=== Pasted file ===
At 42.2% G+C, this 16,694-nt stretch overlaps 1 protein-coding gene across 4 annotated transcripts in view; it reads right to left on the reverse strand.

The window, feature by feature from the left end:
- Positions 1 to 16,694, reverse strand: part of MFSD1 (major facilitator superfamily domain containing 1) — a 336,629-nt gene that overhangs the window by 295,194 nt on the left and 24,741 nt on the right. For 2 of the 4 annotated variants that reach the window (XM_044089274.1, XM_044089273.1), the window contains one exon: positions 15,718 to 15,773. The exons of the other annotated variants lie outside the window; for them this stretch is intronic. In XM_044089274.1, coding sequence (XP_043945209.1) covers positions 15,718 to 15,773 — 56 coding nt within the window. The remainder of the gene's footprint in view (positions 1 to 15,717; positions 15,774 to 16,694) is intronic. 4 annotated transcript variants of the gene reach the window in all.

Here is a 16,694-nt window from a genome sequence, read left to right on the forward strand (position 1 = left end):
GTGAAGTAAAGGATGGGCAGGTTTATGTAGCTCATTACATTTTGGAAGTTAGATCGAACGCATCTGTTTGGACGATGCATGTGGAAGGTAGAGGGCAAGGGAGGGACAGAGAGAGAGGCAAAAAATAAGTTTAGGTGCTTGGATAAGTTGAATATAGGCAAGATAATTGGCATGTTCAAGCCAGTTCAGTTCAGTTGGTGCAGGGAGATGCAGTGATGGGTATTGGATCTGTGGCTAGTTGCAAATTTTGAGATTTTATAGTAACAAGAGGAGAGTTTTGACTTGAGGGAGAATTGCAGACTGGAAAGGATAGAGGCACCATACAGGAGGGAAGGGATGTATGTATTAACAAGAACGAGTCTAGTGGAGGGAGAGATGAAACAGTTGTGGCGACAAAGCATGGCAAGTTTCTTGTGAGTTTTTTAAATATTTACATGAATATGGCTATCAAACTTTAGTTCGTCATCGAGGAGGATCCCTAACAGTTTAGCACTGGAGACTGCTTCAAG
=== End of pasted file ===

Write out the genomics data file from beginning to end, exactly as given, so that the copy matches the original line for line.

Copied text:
At 42.2% G+C, this 16,694-nt stretch overlaps 1 protein-coding gene across 4 annotated transcripts in view; it reads right to left on the reverse strand.

The window, feature by feature from the left end:
- Positions 1 to 16,694, reverse strand: part of MFSD1 (major facilitator superfamily domain containing 1) — a 336,629-nt gene that overhangs the window by 295,194 nt on the left and 24,741 nt on the right. For 2 of the 4 annotated variants that reach the window (XM_044089274.1, XM_044089273.1), the window contains one exon: positions 15,718 to 15,773. The exons of the other annotated variants lie outside the window; for them this stretch is intronic. In XM_044089274.1, coding sequence (XP_043945209.1) covers positions 15,718 to 15,773 — 56 coding nt within the window. The remainder of the gene's footprint in view (positions 1 to 15,717; positions 15,774 to 16,694) is intronic. 4 annotated transcript variants of the gene reach the window in all.

Here is a 16,694-nt window from a genome sequence, read left to right on the forward strand (position 1 = left end):
GTGAAGTAAAGGATGGGCAGGTTTATGTAGCTCATTACATTTTGGAAGTTAGATCGAACGCATCTGTTTGGACGATGCATGTGGAAGGTAGAGGGCAAGGGAGGGACAGAGAGAGAGGCAAAAAATAAGTTTAGGTGCTTGGATAAGTTGAATATAGGCAAGATAATTGGCATGTTCAAGCCAGTTCAGTTCAGTTGGTGCAGGGAGATGCAGTGATGGGTATTGGATCTGTGGCTAGTTGCAAATTTTGAGATTTTATAGTAACAAGAGGAGAGTTTTGACTTGAGGGAGAATTGCAGACTGGAAAGGATAGAGGCACCATACAGGAGGGAAGGGATGTATGTATTAACAAGAACGAGTCTAGTGGAGGGAGAGATGAAACAGTTGTGGCGACAAAGCATGGCAAGTTTCTTGTGAGTTTTTTAAATATTTACATGAATATGGCTATCAAACTTTAGTTCGTCATCGAGGAGGATCCCTAACAGTTTAGCACTGGAGACTGCTTCAAG